I clearly remember waking up on the day that U2’s “Invisible” was released, some seven years ago now, and immediately, eagerly going to my computer to see what goodies U2 had left for me overnight, like a kid on Christmas morning. This video thrilled me then and it still thrills me now. I’ve written in the past about how much I adore U2’s performance videos, especially the ones that simulate a live concert, and this video perfectly encapsulates all of the things that I love about such videos. It is difficult to break down exactly why U2 are so good at this type of thing, what makes them so exciting to watch perform, but I think that that is one of the keys…excitement. Every song at every show feels like a special event, with media attention and people screaming as they reach out to touch one of the band members, everything about it just feels big and grand and rousing. It is one of the most special emotions that I have ever experienced, to be a part of that feeling at the U2 concerts that I have gone to, and to get a similar feeling by just turning on my PC or my TV…that we live in an era where such things are just a button-press away…like Louis Armstrong said, what a wonderful world.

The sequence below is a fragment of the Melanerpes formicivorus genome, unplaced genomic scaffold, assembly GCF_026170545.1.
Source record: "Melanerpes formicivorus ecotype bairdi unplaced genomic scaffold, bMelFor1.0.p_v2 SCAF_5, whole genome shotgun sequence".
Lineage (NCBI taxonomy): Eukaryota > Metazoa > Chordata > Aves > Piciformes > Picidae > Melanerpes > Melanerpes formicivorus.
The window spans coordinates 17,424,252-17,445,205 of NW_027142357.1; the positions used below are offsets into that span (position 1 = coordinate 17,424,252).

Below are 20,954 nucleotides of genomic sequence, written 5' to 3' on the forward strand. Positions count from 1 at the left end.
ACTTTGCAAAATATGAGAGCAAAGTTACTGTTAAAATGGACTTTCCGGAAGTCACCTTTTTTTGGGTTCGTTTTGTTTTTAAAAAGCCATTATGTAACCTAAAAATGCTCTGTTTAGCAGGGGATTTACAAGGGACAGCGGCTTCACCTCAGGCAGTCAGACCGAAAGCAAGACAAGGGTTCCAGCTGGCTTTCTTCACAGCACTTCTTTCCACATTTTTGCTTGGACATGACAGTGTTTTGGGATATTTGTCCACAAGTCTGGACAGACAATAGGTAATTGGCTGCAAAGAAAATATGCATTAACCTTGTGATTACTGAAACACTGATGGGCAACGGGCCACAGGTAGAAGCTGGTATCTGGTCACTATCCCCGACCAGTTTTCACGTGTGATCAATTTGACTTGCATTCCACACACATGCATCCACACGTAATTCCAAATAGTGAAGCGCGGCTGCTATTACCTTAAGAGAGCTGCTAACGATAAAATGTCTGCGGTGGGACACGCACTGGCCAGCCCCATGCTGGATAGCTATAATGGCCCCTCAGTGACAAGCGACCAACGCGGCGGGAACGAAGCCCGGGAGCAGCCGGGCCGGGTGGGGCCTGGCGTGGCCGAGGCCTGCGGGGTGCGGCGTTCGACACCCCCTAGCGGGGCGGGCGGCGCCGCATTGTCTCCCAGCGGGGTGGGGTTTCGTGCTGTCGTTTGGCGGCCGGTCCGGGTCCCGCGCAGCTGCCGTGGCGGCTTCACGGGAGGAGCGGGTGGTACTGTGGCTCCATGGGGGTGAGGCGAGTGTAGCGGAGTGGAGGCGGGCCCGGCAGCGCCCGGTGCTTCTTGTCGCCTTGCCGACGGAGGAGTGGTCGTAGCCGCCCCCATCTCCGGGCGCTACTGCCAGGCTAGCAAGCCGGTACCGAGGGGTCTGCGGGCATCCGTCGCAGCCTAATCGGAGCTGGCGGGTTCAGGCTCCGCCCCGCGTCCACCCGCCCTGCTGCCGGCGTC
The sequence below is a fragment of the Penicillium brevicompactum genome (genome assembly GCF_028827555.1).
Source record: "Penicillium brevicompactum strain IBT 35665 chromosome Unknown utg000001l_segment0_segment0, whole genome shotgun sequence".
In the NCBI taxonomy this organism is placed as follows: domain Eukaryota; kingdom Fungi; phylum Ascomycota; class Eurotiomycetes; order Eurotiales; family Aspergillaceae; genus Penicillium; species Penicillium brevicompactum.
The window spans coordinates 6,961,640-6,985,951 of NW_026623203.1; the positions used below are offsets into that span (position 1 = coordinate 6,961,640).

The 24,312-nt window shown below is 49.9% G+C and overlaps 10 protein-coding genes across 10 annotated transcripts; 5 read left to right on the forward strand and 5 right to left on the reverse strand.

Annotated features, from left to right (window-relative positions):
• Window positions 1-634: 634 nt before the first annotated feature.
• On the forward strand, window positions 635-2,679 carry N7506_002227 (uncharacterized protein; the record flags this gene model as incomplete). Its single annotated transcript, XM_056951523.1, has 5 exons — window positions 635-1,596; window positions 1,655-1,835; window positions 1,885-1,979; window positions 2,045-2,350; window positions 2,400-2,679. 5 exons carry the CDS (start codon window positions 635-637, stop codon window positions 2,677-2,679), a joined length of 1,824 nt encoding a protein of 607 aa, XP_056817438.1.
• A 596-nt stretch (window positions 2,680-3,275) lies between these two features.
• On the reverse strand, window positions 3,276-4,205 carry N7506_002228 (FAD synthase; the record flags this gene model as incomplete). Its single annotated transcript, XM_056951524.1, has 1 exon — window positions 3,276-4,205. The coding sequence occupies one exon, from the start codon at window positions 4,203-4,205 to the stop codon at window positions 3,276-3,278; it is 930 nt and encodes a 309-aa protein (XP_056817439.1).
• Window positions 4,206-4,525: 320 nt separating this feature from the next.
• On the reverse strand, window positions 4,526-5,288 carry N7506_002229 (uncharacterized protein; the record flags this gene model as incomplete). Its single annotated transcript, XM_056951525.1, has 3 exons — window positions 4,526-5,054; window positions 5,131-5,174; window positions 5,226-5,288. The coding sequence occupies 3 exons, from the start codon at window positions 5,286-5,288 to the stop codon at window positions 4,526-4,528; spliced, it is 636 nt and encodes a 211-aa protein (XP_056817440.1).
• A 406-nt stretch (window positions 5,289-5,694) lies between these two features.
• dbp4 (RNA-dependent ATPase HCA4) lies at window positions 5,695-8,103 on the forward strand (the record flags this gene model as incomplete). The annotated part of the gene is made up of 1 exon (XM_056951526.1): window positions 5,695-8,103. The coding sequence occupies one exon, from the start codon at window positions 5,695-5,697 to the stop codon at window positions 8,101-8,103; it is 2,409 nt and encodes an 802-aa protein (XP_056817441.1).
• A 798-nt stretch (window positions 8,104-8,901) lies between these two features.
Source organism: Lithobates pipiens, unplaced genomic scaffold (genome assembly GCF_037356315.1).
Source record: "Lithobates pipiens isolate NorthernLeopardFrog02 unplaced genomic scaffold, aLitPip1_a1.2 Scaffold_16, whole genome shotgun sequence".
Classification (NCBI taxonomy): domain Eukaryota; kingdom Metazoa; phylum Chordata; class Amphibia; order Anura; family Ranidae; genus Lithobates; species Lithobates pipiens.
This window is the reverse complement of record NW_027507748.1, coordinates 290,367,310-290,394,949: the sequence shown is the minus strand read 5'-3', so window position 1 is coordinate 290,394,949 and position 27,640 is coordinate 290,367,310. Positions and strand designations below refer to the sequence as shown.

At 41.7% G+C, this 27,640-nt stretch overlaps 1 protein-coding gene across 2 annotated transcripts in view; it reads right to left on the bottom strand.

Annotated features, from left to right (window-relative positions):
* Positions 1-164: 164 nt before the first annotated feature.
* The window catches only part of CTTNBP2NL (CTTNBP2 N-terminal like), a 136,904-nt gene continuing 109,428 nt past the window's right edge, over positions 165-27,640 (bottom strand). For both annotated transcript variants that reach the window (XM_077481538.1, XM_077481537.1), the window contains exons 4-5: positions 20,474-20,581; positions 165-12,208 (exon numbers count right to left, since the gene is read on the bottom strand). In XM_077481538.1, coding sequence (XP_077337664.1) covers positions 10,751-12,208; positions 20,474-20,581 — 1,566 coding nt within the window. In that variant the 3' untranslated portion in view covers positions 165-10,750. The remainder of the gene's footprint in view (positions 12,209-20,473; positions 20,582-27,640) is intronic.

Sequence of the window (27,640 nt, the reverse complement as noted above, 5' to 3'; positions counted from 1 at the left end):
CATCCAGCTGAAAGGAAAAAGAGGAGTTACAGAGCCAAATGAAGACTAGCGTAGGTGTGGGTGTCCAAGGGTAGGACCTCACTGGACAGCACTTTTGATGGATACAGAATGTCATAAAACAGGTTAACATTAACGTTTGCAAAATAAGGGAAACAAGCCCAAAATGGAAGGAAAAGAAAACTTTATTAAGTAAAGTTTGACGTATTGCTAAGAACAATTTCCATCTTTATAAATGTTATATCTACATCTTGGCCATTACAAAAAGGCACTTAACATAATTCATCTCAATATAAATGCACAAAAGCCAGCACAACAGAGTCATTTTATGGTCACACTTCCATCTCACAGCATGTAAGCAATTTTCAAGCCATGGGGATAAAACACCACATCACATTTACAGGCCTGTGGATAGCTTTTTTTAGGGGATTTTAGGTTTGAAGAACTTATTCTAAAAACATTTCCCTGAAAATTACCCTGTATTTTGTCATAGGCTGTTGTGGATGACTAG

Some of my favorite moments in U2’s video for “Invisible” are: the reuse of the lit-up, hanging, circular microphone from the 360 Tour; each member of the band being captured at an instant that summarizes their personality, from Bono’s unbridled energy, to Edge giving the fist in the air at the end, Adam’s little hop-dance while he plays the bass, and that bit where Larry is caught in profile staring straight ahead, looking bad-a$$,clearly the bodyguard of the band. It is obvious to me that Mark Romanek, the director of this video, has some experience with the medium. This guy’s definitely got a handle on how to bring out the best of his subjects. I also get hyped up when I see Bono interacting with the audience, especially when he goes crowd-surfing. It has been a theme with this band from the very beginning that the singer, at least, wants to get as close to the audience as he can. Some nights, that means bringing people up on stage. Other times, and this has happened at U2 shows from the early days, it means Bono going out into the audience and connecting with people in that way. It symbolizes Bono’s reliance as an artist on his audience, literally placing his safety in the hands of what appears to be strangers, but what are really several of his closest friends. The images on the screen behind the band in this video are cool and interesting, but the real draw here is U2 being the fabulous rock stars that they are.
“Invisible” served to remind the world that U2 was still around, and opened the door on the Songs of Innocence era. Next week, we will happily march through that door into the first promo video from that album, “The Miracle (of Joey Ramone).” Thanks for reading.
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